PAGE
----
In what was described as perhaps the best ever Caribbean American Healthcare Awards ceremony, 30 health care professionals were honored Tuesday night by Caribbean Life and Schneps Media during the paper’s annual gala commemorating Caribbean American Heritage Month.
It was standing-room-only at the sell-out, extravagant affair at Paradise Catering Hall, on Avenue U in Brooklyn, as Trinidad and Tobago’s Xavier Strings brought patrons to their feet with heart-throbbing performances. Motivational speaker Dennis Rahiim Watson also entertained the audience.
Organizers said they were “proud to honor” the “exceptional” 30 health care professionals for “all they do, and have done, to advance our health care system to its best possible outcome.”
“We are about you,” Victoria “Vicki” Schneps, president and founder of Schneps Media and co-publisher of Caribbean Life, told the ebullient honorees and patrons. “Tonight, we’re about the spectacular people who’re being honored with the Caribbean American Health Care Awards.
“You put this on,” she added. “It’s my honor to put the spotlight on you. We’re thrilled to have you celebrate with us.”
Schneps described the honorees as “outstanding,” stating that “they continue to leave an extraordinary combined footprint in our thriving city of limitless opportunities.”
Dr. Mathieu Eugene, the Haitian-born representative for the 45th Council District in Brooklyn, said it was “an honor” to address the ceremony.
“Somebody’s doing a wonderful job with Caribbean Life,” he said. “Thank you, Victoria, you bring us all together. Let’s put our hands together for Victoria (patrons reciprocated).
“If you don’t have (good) health, it does not mean anything,” added the City Council’s Health and Welfare Committee member. “On behalf of the honorees, you’re doing a wonderful job, especially the nurses. That’s why, together with my colleagues, we’re fighting for fair wages.”
Claudette Powell — the Jamaican-born former president of the Caribbean American Nurses Association and past honoree of the Caribbean American Health Care Awards — who served as mistress of ceremonies — said the health care professionals were honored for their “immeasurable contributions to the U.S.”
“Tonight, we will honor some of the best in the health care industry,” she said. “There’s one common thread: we’re very proud of our roots. Tonight, you’ll hear 30 remarkable people.”
Those “remarkable people” comprised: Amun Handa, Rose Elizabeth Arbouet, Gloria Murray, Jacqueline Cassagnol, Dr. Seanna-Kaye Denham Wilks, Tracey Ledeatte, Dr. Cascya Charlot, Sherly Demonsthenes-Atkinson, Kamini Doobay, Eustecia Herman, Dr. Cyrus McCalla, Noreen Peters, Danica Dorlette, Candace Cummings, Michelle Smith-Allen, Pamela Abner, Nurses Association of Counties of Long Island and Miranda Toussaint.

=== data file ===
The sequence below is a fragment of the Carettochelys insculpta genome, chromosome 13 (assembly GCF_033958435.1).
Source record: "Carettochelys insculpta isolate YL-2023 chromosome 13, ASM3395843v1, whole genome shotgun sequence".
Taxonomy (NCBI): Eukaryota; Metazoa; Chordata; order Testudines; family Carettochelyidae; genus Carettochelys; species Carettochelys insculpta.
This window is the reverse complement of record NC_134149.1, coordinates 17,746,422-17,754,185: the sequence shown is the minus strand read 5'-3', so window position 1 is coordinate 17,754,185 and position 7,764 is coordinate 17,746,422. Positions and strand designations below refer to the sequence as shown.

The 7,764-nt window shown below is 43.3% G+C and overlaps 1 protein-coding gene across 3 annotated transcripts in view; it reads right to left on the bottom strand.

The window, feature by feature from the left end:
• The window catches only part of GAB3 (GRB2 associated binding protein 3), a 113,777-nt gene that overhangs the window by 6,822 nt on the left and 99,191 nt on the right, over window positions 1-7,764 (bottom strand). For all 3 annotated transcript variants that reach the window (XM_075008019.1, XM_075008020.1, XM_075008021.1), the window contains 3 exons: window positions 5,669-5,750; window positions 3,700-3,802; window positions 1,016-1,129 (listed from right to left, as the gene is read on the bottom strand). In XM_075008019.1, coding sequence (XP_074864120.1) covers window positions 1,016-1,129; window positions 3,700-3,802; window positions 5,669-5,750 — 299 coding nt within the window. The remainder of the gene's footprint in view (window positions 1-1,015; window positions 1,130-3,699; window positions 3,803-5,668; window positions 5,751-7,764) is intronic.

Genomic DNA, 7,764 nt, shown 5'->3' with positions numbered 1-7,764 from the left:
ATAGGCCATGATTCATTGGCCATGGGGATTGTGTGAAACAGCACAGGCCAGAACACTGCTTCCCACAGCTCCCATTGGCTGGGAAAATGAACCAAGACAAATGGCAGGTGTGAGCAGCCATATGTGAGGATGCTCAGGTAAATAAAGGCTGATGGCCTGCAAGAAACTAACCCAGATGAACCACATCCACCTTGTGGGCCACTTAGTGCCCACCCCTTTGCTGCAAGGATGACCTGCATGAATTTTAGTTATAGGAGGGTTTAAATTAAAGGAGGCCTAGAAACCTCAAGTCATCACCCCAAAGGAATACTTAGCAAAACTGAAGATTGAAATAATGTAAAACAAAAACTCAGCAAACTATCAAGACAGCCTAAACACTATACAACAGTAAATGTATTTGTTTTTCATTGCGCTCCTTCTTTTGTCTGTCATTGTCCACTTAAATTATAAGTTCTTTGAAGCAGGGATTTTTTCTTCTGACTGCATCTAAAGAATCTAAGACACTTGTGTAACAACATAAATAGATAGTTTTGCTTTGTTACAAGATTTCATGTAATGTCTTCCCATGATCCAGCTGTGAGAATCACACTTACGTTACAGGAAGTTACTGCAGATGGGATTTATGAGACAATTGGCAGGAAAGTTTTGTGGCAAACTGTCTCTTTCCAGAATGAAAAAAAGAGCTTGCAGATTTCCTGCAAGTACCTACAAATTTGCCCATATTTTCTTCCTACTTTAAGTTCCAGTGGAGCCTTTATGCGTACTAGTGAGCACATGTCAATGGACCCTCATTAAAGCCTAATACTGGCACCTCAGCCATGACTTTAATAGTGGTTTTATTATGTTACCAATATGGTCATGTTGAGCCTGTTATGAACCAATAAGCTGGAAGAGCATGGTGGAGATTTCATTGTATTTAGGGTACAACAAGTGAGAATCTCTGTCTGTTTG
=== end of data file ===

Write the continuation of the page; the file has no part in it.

The others were: Dr. Adesh Randass, Joan Saint Fleur, Dr. Vilma Joseph, Chanelle Small, Audry Radcliffe, Andrew Campbell, Hulitt (Hope) Scott, Heather Tucker, Gladys Williams, Michelle Joseph, Ann Whyte-Akinyooye and Jennifer Trotman.
“I’m sure there are many, many people who could have gotten this award, but am happy it’s me,” said Guyanese-born Murray, a certified nurse midwife and nurse practitioner, who owns Mercy Midwives Women’s Health Center on Webster Avenue in the Bronx, to huge laughter.
In accepting her award, Dr. Denham-Wilks, the Jamaican-born patient care experience officer at NYC Health + Hospitals/Kings County, said: “You can take the girl out of Jamaica, but you can’t take the Jamaica out of the girl.”
Guyanese American Dr. Doobay, who grew up in Jamaica, Queens, said she “truly believes there’s a divine spark of God in every human being.
“While New York has good health care, we have too much racism,” added the emergency medicine resident at NYU / Bellvue and founder and organizer of NYC Coalition to Dismantle Racism in the Health System.
“I will not stop until black and brown people have equality,” she continued to thunderous applause.
Grenadian Noreen Peters, a registered nurse and 1199 SEIU United Health Care Workers East at Brookdale Hospital Medical Center in Brooklyn, said she has been working as a pediatric nurse for 28 years.
“It’s an honor and a pleasure to be here,” she said. “As I continue in my life journey, I hope I’ll make a difference for others.”
Danica Dorlette, a Brooklyn-born registered professional nurse, of Haitian and Cuban parentage, who works at New York Presbyterian Hospital at Weill Cornell Medical Center – said she was “truly honored to be here with people who inspired me.
“I want to thank my parents who remind me every day about nursing,” she said.
Xavier Strings, comprising the high-energy sister violinists Janelle Xavier and Janine Xavier-Cross, thrilled patrons with classical, folklore, soca and calypso renditions, stringing out, among others, The Mighty Sparrow’s “Jean and Dinah;” Kitchener’s “Sugar Bum Bum;” and Calypso Rose’s “Fire, Fire” and “Going Down San Fernando.”
Patrons were also enchanted when Kittitian-born, Laurelton, Queens-resident Aieleen Joseph, 84, using a cane for walking, sought to upstage the sisters, as she danced to the hypnotic rhythms.
“She does this all the time,” said Joseph’s daughter, Brooklyn-born Dr. Vilma Joseph, an honoree and associate clinical professor of Anesthesiology at Montefiore Medical Center/Albert Einstein College of Medicine in the Bronx, alluding to her mother’s love of dancing.
The gala affair was sponsored by New York State Nurses Association; One Brooklyn Health System – Brookdale, Interfaith and Kingsbrook Jewish Medical Centers; NYC Health + Hospitals – Kings County and Coney Island; and CABS Home Care.
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